News

Read the final report for our DCC funded project:

 

“Transformation of Unregulated Cannabis Cultivation Under Proposition 64”

An oversupply of cannabis and high regulatory costs results in an unlicensed market. Based on over 150 extended interviews with people involved with cannabis cultivation in three regions of California, this report documents and interprets the persistence and transformation of unlicensed cultivation since legalization.

In this report, we first give a historical overview of the unlicensed market from its first prohibition in 1913 until 2021, just before the inauguration of this research. We then review our methodological approach, detail 33 findings, and present an interpretive discussion of these findings.

We advance a number of recommendations that:

  • Reform Enforcement Approaches to an Altered Cultivation Sector
  • Place Limits on Local Control
  • Address Fallout from Wholesale Cannabis Price Crash on Affected Cultivators and Communities
  • Widen Pathways to Licensure through Fair, Accessible Licensing and Permitting Systems
  • Create Consistent Agricultural Policy toward Cannabis to Stabilize Markets and Prices.

 

 Click the image to read the report!

 

 

 

Read the final report for our DCC funded project:

 

“Cannabis Bans, Local Control,  the Effects & Efficacy of Prop 64”

Did you know that the majority of California’s population now lives in ban jurisdictions?

 Although adult-use cannabis was legalized by state voters in 2016, most localities opted to ban its cultivation.

Today, over two-thirds of localities in California still ban commercial cannabis cultivation.

 Our 2 year research project consisted of four in-depth case studies of “ban counties,” including Siskiyou, San Bernardino, Yuba, and Napa Counties. We conducted in-person ethnographic research (interviews and observations) with over 150 people!

Our report narrates the history of local control and cannabis cultivation bans, an overview of project methodology, four case study analyses, cross-county findings, and policy recommendations.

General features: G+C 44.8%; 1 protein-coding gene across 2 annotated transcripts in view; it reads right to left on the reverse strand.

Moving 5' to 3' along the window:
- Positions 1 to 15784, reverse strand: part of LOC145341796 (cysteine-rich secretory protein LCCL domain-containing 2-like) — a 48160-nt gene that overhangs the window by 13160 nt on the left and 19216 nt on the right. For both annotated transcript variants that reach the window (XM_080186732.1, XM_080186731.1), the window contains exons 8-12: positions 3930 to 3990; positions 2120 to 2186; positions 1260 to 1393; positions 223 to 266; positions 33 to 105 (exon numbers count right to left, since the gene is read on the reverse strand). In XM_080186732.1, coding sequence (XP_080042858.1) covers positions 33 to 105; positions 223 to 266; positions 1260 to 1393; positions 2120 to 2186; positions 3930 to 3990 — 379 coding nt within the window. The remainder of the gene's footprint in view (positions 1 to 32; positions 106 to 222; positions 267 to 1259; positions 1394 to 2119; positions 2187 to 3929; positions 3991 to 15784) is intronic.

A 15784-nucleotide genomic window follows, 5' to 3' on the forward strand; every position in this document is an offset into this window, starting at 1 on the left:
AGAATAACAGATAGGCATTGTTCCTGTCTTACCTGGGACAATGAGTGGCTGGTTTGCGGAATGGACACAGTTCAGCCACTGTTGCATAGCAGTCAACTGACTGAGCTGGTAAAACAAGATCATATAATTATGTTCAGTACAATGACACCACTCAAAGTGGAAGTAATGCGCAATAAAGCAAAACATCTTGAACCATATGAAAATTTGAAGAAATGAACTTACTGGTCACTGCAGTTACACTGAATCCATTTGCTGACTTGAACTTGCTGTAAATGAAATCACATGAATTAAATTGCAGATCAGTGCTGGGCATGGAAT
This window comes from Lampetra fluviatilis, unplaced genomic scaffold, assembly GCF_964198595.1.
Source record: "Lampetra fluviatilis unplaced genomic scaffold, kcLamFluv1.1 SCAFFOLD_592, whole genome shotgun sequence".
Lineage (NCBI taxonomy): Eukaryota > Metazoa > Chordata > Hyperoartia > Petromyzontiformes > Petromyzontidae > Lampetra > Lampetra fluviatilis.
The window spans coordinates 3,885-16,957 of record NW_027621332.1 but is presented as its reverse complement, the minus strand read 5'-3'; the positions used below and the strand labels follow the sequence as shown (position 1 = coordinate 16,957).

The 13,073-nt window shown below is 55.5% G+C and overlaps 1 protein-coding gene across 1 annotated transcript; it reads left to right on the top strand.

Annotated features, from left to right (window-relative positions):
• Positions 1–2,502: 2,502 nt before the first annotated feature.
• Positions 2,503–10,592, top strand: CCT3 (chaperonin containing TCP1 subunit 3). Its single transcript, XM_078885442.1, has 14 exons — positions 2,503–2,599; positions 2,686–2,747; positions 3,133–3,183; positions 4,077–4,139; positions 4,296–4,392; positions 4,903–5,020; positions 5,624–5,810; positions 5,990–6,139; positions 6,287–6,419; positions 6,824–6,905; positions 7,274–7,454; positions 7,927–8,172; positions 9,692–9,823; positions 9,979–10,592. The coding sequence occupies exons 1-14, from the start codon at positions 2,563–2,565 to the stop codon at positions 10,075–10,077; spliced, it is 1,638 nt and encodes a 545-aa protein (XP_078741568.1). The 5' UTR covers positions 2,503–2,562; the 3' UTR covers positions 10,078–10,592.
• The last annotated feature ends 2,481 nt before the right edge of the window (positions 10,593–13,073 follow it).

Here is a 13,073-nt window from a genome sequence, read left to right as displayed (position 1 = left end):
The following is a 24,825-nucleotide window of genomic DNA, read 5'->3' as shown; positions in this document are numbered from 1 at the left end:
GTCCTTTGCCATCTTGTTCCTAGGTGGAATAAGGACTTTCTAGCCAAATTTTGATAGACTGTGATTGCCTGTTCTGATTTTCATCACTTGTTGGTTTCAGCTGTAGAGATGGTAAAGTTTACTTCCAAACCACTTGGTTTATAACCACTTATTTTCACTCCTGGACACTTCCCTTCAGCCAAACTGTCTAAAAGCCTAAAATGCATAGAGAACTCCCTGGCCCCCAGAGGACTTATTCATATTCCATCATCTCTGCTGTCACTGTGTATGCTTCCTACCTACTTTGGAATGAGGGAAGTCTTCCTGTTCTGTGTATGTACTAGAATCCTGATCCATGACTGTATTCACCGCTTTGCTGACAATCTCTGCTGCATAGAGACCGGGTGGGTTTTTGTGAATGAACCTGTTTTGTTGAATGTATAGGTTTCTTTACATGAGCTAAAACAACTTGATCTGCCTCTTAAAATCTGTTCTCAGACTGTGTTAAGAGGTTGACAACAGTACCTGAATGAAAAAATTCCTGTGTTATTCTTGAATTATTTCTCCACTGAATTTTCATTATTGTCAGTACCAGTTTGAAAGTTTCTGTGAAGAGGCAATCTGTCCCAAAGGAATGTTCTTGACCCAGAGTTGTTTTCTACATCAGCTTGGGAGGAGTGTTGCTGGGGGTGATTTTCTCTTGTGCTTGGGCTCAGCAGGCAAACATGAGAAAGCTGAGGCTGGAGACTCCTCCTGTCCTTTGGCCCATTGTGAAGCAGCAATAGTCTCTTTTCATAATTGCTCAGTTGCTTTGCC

Click the image to read the report!

 

Current Research Grants from

the Department of Cannabis Control

Grants awarded to UC Berkeley in 2023 from our state’s cannabis regulatory body, the Department of Cannabis Control (DCC)

1. Understanding Investment, Operating Pressures, and Anti-Competitive Characteristics in the Cannabis Industry.

Summary: This project will examine whether and to what degree monopolistic and anti-competitive tendencies are emerging in the cannabis industry, the overall patterns of investment and ownership that threaten the competitive landscape of the California cannabis economy, the protective factors that enable small and equity businesses to withstand predatory behaviors, and the current and potential policies that are effective in preventing anti-competitive behaviors.

 

2. Licensed and Unlicensed Cultivation Across Banned and Permitted Jurisdictions.

Summary: This study will provide the first empirical assessments of unlicensed production amounts and geography over time; identify what policies are correlated with growth or diminution of unlicensed cultivation; estimate total unlicensed market product, including leakage from the licensed to unlicensed market; and test whether cultivation bans or permits are more effective at preventing unlicensed cultivation and environmental harms.

 

3. Hmong diasporas and cannabis: medicinal use, criminal justice consequences, and farm structure across licensed and unlicensed geographies.

Summary: Hmong farmers have become central in debates about cannabis cultivation and medical cannabis access in California. This community engaged research builds on 6+ years of relationship and trust building with Hmong farmers who grow crops that include cannabis. The research will explore four themes: 1) Hmong medicinal cannabis uses, cultivation practices, and traditional ethnobotanical and medicinal plant histories; 2) Hmong farmer migrations and diasporas; 3) Hmong interactions with criminal justice systems, particularly environmentally based law enforcement; and 4) capital and labor dynamics on Hmong cannabis farms. Research will be primarily ethnographic and participatory, using methods such as in-depth interviews and photovoice. In addition to both ban and permit localities in California, we will conduct research activities in other regions to query Hmong diasporas and agrarian migrations, such as Minnesota, Oklahoma, and North Carolina.